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Drug breakthrough could benefit those with common form of breast cancer

Treating patients who have a common form of breast cancer with immunotherapy, as well as chemotherapy, before and after surgery could be effective regardless of their age or if they have gone through the menopause, according to a study.

Pembrolizumab, sold under the brand name Keytruda, targets and blocks a specific protein on the surface of certain immune cells which then seek out and destroy the cancerous cells.

In England, it is offered to those with triple negative breast cancer, one of the most aggressive forms of the disease, which accounts for about 15% of cases.

However, recent findings from the Keynote-756 trial suggest it could be effective when used more widely.

Researchers explored the use of pembrolizumab on patients with early-stage breast cancer that is at high risk of recurring or spreading further, and that is oestrogen receptor positive (ER positive) and HER2 negative.

According to Cancer Research UK, about 80 in 100 breast cancer diagnoses are ER positive.

Keynote-756 has been running for eight years and comprises 1,278 patients with invasive ductal carcinoma (IDC), meaning cancer had started to spread out of the milk ducts and into the surrounding breast tissues.

Patients were either treated with pembrolizumab and chemotherapy before and after surgery, or with a placebo.

Researchers measured the lack of cancer signs in tissue samples, also known as a pathological complete response (PCR) rate.

According to Professor Javier Cortes, director of the International Breast Cancer Centre in Barcelona, Spain, researchers found a “statistically significant increase” in PCR rate among those treated with pembrolizumab.

Some 24.3% of patients had no cancer cells remaining in the breast or lymph nodes compared with 15.6% of patients treated with a placebo.

Prof Cortes said: “Now we can show that these PCR rates occurred regardless of the patients’ age or menopausal status.”

The PCR rate in patients younger than 50 was 23.8%, while in those 50 and over it was 24.7%. The rate was 23.4% in pre-menopausal women and 24.8% in those who had been through the menopause.

This compared with 16.9%, 14.2%, 16.1% and 14.6% respectively in the placebo groups.

Pembrolizumab was given the green light for NHS use in patients with triple negative breast cancer by the National Institute for health and Care Excellence (Nice) in 2022.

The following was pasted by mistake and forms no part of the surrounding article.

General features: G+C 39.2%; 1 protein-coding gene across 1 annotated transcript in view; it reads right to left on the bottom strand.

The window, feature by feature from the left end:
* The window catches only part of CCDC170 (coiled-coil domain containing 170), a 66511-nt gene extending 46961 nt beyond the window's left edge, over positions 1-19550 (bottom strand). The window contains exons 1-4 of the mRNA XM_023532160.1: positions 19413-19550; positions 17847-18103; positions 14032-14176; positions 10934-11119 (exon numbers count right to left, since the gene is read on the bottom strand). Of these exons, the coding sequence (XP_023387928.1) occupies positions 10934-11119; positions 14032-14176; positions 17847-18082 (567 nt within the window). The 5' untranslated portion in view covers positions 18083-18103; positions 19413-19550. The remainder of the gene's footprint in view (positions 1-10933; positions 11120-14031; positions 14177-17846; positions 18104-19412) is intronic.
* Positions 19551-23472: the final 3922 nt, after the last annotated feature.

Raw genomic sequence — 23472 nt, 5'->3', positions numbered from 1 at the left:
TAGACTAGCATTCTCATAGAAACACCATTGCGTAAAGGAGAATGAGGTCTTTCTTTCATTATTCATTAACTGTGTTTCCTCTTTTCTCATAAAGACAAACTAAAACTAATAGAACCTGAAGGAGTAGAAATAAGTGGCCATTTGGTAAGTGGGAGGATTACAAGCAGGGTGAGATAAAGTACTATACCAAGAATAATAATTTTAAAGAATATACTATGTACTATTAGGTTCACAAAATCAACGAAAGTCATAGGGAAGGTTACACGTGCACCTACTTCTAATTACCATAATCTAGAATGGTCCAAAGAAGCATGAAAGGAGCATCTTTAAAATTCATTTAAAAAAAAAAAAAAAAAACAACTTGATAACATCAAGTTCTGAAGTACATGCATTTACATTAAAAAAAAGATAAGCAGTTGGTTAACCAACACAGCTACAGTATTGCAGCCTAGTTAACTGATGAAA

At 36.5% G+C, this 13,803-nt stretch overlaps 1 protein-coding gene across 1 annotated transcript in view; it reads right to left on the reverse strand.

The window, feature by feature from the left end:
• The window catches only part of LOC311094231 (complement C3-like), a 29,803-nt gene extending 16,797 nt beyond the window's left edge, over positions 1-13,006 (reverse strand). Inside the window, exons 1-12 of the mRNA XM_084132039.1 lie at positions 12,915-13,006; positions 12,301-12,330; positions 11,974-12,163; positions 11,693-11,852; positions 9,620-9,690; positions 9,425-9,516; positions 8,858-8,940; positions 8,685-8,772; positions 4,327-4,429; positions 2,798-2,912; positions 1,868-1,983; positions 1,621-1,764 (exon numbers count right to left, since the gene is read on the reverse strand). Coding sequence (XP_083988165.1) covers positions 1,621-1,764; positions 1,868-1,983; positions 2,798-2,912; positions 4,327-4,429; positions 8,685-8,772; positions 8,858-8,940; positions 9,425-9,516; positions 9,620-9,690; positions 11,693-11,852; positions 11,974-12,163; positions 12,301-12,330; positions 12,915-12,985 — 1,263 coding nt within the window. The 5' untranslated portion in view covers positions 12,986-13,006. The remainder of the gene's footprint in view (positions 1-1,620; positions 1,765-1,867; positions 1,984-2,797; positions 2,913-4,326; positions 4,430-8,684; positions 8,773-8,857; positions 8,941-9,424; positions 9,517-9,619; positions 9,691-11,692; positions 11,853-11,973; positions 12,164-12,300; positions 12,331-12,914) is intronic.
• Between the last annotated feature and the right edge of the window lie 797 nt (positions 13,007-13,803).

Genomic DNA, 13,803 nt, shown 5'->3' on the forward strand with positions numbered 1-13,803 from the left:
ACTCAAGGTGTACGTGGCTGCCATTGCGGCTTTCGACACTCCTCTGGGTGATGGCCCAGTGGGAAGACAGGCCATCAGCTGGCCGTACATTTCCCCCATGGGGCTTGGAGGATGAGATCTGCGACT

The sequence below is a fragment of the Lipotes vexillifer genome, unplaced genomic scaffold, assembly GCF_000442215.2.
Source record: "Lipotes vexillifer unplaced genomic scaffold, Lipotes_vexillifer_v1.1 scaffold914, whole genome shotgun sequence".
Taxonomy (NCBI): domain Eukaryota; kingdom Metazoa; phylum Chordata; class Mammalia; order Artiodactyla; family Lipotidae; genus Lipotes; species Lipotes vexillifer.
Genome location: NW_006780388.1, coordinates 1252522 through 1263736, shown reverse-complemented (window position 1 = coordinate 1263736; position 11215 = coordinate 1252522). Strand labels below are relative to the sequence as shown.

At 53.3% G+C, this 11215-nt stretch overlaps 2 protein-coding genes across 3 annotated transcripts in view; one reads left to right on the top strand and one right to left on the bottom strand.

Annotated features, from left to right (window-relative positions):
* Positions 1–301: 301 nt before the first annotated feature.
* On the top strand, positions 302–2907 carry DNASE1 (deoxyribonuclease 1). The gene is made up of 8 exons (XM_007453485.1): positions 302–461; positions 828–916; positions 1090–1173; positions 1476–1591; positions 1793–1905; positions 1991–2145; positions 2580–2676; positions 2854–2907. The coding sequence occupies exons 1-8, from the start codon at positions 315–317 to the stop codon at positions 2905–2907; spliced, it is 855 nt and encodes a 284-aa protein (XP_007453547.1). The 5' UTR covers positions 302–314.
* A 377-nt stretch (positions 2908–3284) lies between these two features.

Triple negative breast cancer accounts for about 15% of all breast cancer cases and a quarter of all breast cancer deaths. It is more common among younger patients, black women and those with a specific mutation of the BRCA1 gene.

The therapy is also recommended by Nice for patients with cancers of the bowel, lung and skin, as well as advanced womb cancer and incurable cervical cancer.

Dr Simon Vincent, director of research, support and influencing at Breast Cancer Now, said: “This exciting study shows that adding pembrolizumab to chemotherapy before and after surgery could be more effective in eliminating cancer cells in women with the most common type of breast cancer, ER-positive HER2-negative, regardless of their age or menopausal status.

“The trial found that pembrolizumab led to more patients having no detectable cancer cells in their breast or lymph nodes when their treatment finished, although further research is needed to see whether this translates into improved survival rates and a lower likelihood of the cancer coming back.

“With over 1,000 people dying from breast cancer every month in the UK, we desperately need new and effective treatments for this disease.

“While pembrolizumab is currently used for the treatment of triple negative breast cancer, we hope the drug can be submitted to the MHRA for licensing and assessed by Nice as soon as possible so that patients with ER-positive HER2-negative breast cancer, who may also benefit from this treatment, can access it on the NHS.”

The Keynote-756 trial also found that use of pembrolizumab did not hinder the patient’s waiting time for surgery.

“The average time to surgery in both groups of patients was about a month,” Prof Cortes said. “The average time after surgery to the start of adjuvant treatment was 1.2 months in both groups.”

Tissue collected at the time of the operation was analysed to see if any cancer cells remained after the treatment – known as residual cancer burden (RCB). This was also lower in patients treated with pembrolizumab.

Some 35% of patients on the treatment had no or very small amounts of cancer cells compared with 23.6% of patients in the placebo group.

A moderate amount was found in 45.3% of placebo patients compared with 40.8% treated with pembrolizumab, while an extensive amount was found in 28.9% of the placebo group compared with 20.5% treated with the therapy.

The findings were presented as part of the European Breast Cancer Conference in Milan.

Conference chairman Professor Michail Ignatiadis, of the Institut Jules Bordet in Brussels, Belgium, said: “Longer follow-up is needed in order to see whether the improvement in PCR rates will result in more patients living for longer without their disease recurring, and we look forward to these data in due course.”